Some teens can do anything—they get good grades, are excellent athletes, and are involved with music, drama, editing yearbooks. They can do anything but do not know what to do with their lives. — Miller and Mattson
Miller and Mattson continue, “Hidden behind their multiple interests is the consistency of a particular way of working and playing, a motivational pattern.”
A teen’s motivational pattern unlocks the door to a career they will love.
Extensive research leads to the conclusion that consistent motivational patterns emerge “in rudimentary form by age 10 and are fully fleshed out in mid-teens.” Further, the motivational pattern remains consistent throughout a person’s life.
A poignant example
Kayla Jean Mueller was an American human rights activist and humanitarian aid worker. She was taken captive in August 2013 in Aleppo, Syria, while leaving a Doctors Without Borders hospital and died earlier this year in Syria at age 26.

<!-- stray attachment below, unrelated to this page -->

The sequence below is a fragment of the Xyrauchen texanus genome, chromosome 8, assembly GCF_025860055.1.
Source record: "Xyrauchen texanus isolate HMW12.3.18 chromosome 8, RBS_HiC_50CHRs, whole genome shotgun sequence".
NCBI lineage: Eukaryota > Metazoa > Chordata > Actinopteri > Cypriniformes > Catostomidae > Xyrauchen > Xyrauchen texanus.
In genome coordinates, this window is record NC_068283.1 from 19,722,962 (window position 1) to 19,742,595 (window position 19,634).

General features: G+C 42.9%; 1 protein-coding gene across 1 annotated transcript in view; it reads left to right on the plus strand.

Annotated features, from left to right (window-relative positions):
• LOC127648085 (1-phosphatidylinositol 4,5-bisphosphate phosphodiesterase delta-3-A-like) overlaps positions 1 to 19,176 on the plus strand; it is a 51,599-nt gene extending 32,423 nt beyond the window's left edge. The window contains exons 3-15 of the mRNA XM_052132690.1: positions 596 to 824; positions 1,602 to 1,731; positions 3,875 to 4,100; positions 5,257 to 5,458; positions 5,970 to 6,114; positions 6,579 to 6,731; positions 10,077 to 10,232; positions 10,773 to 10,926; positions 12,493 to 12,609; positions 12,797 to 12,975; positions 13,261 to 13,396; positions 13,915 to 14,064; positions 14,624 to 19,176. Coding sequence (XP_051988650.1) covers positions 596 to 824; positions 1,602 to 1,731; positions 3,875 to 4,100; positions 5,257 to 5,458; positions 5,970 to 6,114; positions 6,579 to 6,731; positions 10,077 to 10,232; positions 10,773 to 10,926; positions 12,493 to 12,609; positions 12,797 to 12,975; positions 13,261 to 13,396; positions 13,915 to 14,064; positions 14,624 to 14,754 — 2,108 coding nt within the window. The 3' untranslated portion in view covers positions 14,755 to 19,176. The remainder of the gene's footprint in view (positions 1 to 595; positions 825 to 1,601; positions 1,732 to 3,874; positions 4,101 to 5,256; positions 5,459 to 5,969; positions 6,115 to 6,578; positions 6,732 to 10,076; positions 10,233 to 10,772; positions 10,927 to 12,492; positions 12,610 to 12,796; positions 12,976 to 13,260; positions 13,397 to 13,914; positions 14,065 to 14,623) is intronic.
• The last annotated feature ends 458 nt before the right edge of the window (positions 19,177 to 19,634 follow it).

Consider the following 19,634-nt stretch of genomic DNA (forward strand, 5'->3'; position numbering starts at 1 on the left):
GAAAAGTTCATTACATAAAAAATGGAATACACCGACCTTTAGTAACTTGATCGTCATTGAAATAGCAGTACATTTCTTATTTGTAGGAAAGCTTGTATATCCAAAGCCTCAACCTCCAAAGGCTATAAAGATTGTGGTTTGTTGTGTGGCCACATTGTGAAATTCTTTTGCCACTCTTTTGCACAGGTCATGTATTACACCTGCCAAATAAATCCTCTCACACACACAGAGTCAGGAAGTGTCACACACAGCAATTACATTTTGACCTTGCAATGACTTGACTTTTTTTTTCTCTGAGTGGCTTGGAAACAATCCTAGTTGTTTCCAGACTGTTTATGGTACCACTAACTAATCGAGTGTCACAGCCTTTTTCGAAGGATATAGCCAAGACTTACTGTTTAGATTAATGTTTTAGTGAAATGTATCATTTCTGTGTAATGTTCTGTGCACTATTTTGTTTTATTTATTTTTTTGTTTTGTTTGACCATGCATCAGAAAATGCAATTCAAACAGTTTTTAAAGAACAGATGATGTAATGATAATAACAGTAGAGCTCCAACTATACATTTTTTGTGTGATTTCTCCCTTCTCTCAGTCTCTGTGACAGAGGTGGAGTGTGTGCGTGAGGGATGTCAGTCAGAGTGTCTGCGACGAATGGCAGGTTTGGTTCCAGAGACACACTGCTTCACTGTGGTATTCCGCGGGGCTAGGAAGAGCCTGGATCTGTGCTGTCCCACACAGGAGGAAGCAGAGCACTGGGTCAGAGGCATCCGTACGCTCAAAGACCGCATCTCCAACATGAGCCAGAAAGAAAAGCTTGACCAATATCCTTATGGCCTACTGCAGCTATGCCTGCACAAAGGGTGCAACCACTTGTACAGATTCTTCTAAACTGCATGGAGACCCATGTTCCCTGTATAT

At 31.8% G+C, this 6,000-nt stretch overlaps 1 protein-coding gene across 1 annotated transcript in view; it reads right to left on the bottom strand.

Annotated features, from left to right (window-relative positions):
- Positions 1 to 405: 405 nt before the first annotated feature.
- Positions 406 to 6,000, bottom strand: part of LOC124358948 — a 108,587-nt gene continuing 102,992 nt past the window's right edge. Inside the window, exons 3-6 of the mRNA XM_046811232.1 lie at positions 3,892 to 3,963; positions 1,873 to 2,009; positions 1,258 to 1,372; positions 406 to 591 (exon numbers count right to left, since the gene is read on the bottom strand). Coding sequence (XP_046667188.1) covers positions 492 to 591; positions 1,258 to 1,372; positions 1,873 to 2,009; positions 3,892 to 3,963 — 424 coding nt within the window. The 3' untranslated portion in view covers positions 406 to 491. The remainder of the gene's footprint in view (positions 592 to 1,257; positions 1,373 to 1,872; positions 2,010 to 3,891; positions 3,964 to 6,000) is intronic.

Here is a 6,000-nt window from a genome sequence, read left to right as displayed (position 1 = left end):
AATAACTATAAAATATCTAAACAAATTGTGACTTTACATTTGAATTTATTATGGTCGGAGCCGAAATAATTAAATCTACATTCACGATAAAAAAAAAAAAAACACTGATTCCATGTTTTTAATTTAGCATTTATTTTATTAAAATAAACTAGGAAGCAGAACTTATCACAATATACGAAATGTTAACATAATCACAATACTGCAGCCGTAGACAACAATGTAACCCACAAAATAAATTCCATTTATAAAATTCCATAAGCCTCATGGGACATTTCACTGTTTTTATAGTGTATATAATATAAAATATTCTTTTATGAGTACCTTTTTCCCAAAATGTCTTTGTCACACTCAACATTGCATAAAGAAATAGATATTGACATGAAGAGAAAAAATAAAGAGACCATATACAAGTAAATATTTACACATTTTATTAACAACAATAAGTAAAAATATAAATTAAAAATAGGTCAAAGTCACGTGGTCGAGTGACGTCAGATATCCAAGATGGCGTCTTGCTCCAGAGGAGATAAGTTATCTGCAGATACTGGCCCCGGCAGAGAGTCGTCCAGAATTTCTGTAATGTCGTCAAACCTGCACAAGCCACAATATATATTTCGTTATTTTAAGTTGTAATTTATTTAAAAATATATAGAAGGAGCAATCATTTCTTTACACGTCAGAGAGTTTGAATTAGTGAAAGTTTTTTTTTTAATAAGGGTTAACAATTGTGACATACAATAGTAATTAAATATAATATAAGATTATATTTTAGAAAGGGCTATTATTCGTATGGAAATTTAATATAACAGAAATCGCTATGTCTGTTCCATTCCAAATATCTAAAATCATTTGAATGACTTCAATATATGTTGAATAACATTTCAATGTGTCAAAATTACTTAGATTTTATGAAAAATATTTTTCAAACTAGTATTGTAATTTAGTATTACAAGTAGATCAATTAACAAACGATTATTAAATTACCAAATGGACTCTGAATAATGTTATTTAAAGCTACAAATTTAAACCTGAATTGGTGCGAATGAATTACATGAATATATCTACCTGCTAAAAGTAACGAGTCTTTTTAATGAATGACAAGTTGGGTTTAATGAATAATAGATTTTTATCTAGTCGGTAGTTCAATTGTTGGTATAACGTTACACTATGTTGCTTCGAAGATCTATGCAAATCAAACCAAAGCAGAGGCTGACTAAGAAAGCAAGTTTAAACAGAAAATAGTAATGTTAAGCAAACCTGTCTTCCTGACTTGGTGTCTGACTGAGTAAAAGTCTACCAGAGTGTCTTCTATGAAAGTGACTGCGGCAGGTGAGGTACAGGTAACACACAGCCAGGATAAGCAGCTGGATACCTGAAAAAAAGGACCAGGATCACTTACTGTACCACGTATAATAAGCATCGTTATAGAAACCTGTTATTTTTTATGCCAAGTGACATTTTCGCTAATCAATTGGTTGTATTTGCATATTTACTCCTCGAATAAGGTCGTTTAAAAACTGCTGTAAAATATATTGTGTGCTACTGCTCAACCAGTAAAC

When she was 22 she wrote to her parents: “Some people find God in church. Some people find God in nature. Some people find God in love. I find God in suffering. I’ve known for some time what my life’s work is, using my hands as tools to relieve suffering.”
The more teens act out of their motivated pattern, the greater is their own satisfaction that they are using their life for its intended purpose –the purpose that they define, based upon the abilities, talents, skills, and temperament they see in themselves. Here’s an exercise you can give to the teens in your life. To get started, see this link: Guided questions motivational patterns.
Next week : A second exercise to help teens pull out their work pattern from the data they recorded.
Tweetable: Six questions help teens identify patterns in their most satisfyingly consistent way of work and play. Click to Tweet